})();
</script>
<noscript>
Please enable JavaScript to view the
<a href="http://disqus.com/?ref_noscript={{ DISQUS_SITENAME }}">
comments powered by Disqus.
</a>
</noscript>
<a href="http://disqus.com" class="dsq-brlink">
blog comments powered by <span class="logo-disqus">Disqus</span>
</a>
</div>
{% endif %}
```

and in my `article.html` template added the line `{% include 'disqus_comments.html' %}` before the line `{% endblock %}`.
Doing so embeds Disqus comments for each blog post (article).

Second, i made the template `disqus_comment_counts.html` which contains the code

```
{% if DISQUS_SITENAME %}
<script type="text/javascript">
var disqus_shortname = '{{ DISQUS_SITENAME }}';
(function () {
var s = document.createElement('script'); s.async = true;
s.type = 'text/javascript';
s.src = 'http://' + disqus_shortname + '.disqus.com/count.js';
(document.getElementsByTagName('HEAD')[0] ||
document.getElementsByTagName('BODY')[0]).appendChild(s);
}());
</script>
{% endif %}
```

and in my `base.html` template added the line `{% include 'disqus_comment_counts.html' %}` before the `</body>` tag.
That enables blog post comment counts via the tags `<a href="{{ SITEURL }}/{{ article.url }}#disqus_thread">Comments</a>`.

**Issue 3**: Typesetting math.

I wanted to use MathJax to typeset math on this site.
Pelican has a LaTeX plugin, which uses MathJax, but doesn't work properly at present.
It didn't typeset math in the list view of my blog posts, only in the detail view of each post.
So i searched the web for an alternative and found this helpful blog post from another Pelican user.
Following its instructions, i added this Javascript code into the `<head>` section of my `base.html` template:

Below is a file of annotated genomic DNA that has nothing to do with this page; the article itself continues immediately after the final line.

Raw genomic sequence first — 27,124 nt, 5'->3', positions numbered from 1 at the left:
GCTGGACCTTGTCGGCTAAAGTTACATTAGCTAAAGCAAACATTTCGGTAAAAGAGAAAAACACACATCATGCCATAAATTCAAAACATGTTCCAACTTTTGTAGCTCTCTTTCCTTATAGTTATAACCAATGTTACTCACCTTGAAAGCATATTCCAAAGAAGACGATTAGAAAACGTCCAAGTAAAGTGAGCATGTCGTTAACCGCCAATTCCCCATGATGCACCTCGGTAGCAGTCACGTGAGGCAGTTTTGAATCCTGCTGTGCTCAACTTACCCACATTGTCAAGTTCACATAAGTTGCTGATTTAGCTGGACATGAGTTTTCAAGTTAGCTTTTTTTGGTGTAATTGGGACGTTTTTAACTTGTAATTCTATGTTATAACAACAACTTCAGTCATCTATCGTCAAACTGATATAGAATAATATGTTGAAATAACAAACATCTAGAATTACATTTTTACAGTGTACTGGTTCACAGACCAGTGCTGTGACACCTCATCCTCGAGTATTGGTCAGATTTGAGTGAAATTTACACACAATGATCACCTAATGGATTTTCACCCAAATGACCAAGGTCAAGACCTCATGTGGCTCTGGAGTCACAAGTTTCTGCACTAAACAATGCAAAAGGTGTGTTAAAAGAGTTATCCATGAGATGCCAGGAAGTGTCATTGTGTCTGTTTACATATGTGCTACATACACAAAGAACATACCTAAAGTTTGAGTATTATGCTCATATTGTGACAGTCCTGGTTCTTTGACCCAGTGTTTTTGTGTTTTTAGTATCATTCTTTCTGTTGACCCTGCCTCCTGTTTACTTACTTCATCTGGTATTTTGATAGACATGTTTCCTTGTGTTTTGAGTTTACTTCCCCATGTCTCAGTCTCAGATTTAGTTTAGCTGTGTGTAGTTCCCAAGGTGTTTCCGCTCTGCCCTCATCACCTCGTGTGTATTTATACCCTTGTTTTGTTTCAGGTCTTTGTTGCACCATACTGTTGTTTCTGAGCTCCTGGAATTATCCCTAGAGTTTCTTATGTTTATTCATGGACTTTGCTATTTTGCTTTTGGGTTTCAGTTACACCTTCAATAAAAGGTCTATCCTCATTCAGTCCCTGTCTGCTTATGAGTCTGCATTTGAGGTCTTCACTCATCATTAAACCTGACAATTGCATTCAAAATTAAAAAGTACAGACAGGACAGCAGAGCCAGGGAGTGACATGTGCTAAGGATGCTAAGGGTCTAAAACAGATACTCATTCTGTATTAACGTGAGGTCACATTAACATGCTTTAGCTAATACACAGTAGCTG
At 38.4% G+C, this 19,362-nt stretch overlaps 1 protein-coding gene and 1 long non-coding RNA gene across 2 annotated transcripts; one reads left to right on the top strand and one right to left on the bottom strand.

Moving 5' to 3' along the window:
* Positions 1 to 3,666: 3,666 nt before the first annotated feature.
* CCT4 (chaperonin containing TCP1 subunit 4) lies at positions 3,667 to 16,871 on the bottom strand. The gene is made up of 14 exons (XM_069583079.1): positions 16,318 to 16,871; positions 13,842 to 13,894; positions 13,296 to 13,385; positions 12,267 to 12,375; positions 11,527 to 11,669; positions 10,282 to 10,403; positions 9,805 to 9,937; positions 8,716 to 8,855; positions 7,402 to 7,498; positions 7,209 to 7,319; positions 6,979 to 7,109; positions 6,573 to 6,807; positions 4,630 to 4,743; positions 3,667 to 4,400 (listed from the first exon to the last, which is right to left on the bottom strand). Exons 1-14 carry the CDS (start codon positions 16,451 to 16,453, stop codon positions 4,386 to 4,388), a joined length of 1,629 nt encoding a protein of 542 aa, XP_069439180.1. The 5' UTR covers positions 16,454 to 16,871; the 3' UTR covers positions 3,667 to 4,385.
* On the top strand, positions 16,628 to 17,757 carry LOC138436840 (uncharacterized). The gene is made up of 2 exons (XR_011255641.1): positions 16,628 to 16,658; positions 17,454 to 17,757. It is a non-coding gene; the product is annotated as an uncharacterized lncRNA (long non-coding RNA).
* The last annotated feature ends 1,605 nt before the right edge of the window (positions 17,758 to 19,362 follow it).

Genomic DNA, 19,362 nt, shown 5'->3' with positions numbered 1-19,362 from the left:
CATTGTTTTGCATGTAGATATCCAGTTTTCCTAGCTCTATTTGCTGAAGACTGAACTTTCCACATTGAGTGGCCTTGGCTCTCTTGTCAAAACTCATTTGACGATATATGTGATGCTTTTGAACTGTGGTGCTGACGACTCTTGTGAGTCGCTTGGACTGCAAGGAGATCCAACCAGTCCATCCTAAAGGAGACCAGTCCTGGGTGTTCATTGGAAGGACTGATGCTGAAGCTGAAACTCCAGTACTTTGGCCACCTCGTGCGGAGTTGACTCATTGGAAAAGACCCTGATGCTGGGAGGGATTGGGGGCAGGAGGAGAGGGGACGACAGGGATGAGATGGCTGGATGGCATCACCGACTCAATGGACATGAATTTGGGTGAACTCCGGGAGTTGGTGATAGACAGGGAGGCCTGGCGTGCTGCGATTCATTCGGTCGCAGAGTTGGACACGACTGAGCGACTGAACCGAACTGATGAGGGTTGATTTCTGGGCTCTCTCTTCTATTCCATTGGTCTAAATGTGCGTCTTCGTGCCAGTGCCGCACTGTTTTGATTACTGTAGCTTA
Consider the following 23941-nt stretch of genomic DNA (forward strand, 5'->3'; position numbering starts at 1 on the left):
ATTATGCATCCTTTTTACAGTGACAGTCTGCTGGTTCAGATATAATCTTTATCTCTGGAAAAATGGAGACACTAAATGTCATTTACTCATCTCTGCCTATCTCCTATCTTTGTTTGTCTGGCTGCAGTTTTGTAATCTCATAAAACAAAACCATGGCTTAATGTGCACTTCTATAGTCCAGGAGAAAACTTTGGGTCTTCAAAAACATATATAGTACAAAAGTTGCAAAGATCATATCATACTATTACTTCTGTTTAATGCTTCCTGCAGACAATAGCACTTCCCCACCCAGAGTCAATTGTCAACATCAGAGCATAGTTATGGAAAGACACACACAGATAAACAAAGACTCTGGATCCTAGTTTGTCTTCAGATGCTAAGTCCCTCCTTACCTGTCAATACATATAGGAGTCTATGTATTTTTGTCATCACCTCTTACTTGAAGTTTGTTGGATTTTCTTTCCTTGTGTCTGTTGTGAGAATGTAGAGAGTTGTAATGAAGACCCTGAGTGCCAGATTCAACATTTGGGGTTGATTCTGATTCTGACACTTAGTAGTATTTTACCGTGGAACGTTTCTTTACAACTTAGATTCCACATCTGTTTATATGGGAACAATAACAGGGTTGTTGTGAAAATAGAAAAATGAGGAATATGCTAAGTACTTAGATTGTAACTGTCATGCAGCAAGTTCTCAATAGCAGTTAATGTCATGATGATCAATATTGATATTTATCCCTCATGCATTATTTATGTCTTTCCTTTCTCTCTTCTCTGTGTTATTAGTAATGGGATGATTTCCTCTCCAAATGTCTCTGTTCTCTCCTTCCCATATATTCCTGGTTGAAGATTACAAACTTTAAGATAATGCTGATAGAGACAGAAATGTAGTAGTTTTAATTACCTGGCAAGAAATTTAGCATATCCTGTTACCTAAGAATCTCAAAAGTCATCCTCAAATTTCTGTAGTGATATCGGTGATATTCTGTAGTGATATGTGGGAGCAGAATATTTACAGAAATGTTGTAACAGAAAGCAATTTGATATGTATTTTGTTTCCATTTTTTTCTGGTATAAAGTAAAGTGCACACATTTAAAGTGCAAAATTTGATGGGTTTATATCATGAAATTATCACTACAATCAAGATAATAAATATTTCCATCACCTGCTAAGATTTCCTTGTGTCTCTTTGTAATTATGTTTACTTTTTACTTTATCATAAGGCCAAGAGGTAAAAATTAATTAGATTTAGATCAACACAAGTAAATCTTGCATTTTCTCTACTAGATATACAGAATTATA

```
<!-- Using MathJax, with the delimiters $ -->
<!-- Conflict with pygments for the .mo and .mi -->
<script type="text/x-mathjax-config">
MathJax.Hub.Config({
"HTML-CSS": {
styles: {
".MathJax .mo, .MathJax .mi": {color: "black ! important"}}
},
tex2jax: {inlineMath: [['$','$'], ['\\(','\\)']],processEscapes: true}
});
MathJax.Hub.Register.StartupHook("HTML-CSS Jax Ready",function () {
var VARIANT = MathJax.OutputJax["HTML-CSS"].FONTDATA.VARIANT;
VARIANT["normal"].fonts.unshift("MathJax_SansSerif");
VARIANT["bold"].fonts.unshift("MathJax_SansSerif-bold");
VARIANT["italic"].fonts.unshift("MathJax_SansSerif-italic");
VARIANT["-tex-mathit"].fonts.unshift("MathJax_SansSerif-italic");
});
MathJax.Hub.Register.StartupHook("SVG Jax Ready",function () {
var VARIANT = MathJax.OutputJax.SVG.FONTDATA.VARIANT;
VARIANT["normal"].fonts.unshift("MathJax_SansSerif");
VARIANT["bold"].fonts.unshift("MathJax_SansSerif-bold");
VARIANT["italic"].fonts.unshift("MathJax_SansSerif-italic");
VARIANT["-tex-mathit"].fonts.unshift("MathJax_SansSerif-italic");
});
</script>
<script type="text/javascript"
src="http://cdn.mathjax.org/mathjax/latest/MathJax.js?config=TeX-AMS_HTML">
</script>
```

I removed the `['$','$']` item which allows dollar signs to delimit math text, as is standard in LaTeX documents, but it requires escaping every backslash in the math text with an additional backslash.
For now i'll stick with the standard RST role `:math:` for inline math and the standard RST directive `.. math::` for block math display.
The area of a circle is *A*_{c} = (*π* ⁄ 4)*d*^{2}, that is,

*A*

_{c}= (

*π*)/(4)

*d*

^{2}.

# Delicious Dal

## Ingredients

- 1.5 C green or brown lentils
- 5 C water
- 2 T coconut oil
- 1 400mL can chopped tomatoes
- 1 onion chopped
- 2 cloves garlic chopped
- 1 T shredded ginger
- 1 t ground turmeric
- 1 hot chili
- 1 red capsicum chopped
- 1 t salt
- 1 t cumin seeds
- 2 t black mustard seeds
- some coriander leaf for garnish

## Directions

- Except for 1 T coconut oil, the cumin seeds, and the mustard seeds, put everything into a pressure cooker, and cook at high pressure for 11 minutes.
- Fry the reserved coconut oil, cumin seeds, and mustard seeds until the mustard seeds begin to pop.
- Add the fried seeds and oil to the soup, garnish with coriander leaf, and serve.

## Notes

Serves about 6. C = cup, T = tablespoon, t = teaspoon.

# Store Credit

Here's the store credit problem from Google Code Jam Qualification Round Africa 2010, which i discovered via Programming Praxis: